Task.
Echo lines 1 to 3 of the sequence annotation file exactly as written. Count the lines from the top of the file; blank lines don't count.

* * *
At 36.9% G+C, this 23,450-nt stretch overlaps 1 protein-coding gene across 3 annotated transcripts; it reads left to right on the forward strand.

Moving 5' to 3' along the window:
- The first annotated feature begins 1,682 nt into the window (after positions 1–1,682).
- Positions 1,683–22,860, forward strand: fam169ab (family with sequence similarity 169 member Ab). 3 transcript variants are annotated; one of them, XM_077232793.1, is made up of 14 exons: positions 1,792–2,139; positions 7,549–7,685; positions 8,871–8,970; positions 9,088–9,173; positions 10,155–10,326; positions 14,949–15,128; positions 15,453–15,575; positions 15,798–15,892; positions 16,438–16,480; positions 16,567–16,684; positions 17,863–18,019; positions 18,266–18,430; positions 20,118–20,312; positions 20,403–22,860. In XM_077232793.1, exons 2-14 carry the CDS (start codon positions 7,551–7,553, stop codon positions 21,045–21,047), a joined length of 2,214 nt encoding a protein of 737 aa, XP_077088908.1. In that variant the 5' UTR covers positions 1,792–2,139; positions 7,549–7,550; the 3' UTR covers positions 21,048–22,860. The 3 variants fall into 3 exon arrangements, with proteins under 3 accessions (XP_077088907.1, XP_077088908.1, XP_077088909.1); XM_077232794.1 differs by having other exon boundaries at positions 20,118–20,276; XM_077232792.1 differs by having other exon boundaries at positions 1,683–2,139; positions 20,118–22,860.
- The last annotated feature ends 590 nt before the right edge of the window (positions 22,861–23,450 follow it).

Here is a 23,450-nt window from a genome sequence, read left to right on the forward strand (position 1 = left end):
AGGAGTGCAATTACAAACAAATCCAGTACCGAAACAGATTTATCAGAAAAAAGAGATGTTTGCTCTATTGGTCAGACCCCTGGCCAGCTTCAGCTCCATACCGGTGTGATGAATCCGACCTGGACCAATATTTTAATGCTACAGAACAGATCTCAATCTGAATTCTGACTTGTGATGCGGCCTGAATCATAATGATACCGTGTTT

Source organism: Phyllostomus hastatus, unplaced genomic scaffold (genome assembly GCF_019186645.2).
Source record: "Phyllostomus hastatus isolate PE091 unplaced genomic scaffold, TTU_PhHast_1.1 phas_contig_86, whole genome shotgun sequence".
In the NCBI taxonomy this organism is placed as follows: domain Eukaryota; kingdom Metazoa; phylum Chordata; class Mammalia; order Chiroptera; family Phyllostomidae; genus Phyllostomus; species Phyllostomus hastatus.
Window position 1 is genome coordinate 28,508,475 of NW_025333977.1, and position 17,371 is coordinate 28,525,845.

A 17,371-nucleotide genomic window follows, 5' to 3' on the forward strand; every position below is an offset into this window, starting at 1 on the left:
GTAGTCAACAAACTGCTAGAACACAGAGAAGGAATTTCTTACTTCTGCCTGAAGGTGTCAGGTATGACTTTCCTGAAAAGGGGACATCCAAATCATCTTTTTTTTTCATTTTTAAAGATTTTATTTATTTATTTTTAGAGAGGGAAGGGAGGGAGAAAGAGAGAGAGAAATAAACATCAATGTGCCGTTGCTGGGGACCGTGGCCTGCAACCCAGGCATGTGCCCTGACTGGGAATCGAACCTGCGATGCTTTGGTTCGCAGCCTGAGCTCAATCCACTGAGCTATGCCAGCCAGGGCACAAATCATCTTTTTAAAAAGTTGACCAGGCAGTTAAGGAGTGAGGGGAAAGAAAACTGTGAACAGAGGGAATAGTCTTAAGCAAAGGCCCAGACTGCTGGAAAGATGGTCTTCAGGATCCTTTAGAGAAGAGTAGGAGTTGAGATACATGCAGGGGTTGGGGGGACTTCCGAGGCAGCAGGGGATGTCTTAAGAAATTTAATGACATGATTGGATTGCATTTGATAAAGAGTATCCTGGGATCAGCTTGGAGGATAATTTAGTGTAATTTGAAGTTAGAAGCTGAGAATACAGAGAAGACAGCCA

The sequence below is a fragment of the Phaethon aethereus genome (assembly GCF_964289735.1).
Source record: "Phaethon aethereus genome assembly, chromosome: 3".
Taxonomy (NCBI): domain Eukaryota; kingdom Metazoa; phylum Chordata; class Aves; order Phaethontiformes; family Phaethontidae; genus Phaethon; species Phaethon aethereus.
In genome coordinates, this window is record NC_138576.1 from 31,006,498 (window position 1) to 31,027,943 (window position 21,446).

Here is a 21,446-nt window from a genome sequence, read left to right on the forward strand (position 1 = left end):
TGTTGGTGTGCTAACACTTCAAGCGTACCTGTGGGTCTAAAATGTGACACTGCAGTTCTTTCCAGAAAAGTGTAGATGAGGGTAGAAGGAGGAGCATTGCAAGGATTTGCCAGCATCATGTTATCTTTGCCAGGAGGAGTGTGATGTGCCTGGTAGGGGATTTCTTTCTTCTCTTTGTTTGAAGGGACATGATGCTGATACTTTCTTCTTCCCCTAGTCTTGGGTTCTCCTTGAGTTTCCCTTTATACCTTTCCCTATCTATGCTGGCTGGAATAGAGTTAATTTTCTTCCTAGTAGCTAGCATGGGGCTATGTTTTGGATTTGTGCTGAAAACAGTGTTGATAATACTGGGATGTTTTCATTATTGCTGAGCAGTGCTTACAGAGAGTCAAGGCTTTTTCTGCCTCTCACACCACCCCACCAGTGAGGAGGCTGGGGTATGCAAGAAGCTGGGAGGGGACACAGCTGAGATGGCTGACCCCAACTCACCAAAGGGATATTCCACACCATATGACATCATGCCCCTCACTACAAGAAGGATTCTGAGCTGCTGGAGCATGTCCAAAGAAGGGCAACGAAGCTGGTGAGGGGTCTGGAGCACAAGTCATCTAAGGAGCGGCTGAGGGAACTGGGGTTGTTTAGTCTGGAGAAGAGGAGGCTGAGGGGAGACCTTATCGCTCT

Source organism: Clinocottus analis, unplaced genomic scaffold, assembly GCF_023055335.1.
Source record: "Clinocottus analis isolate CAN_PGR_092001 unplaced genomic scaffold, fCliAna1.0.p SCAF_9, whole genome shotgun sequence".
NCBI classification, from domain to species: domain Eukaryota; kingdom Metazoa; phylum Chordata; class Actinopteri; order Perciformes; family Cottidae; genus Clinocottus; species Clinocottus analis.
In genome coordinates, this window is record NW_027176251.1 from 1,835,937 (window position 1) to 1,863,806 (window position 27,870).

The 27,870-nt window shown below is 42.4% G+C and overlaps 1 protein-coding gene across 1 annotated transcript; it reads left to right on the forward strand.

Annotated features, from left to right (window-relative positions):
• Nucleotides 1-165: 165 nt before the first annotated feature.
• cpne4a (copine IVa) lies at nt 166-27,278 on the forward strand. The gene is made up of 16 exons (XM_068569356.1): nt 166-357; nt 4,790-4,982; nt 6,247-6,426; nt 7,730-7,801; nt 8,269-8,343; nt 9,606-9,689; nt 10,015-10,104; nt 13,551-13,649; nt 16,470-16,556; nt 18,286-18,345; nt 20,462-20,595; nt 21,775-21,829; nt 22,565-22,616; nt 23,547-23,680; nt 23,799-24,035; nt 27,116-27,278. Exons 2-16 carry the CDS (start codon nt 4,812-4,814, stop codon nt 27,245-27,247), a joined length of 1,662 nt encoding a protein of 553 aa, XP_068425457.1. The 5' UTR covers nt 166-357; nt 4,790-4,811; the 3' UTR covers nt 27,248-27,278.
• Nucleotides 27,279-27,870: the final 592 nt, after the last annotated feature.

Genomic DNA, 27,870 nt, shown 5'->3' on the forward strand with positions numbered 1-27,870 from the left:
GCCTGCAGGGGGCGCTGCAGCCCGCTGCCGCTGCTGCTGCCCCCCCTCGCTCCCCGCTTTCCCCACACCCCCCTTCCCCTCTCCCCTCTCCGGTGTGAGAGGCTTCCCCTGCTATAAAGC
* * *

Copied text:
At 36.9% G+C, this 23,450-nt stretch overlaps 1 protein-coding gene across 3 annotated transcripts; it reads left to right on the forward strand.

Moving 5' to 3' along the window:
- The first annotated feature begins 1,682 nt into the window (after positions 1–1,682).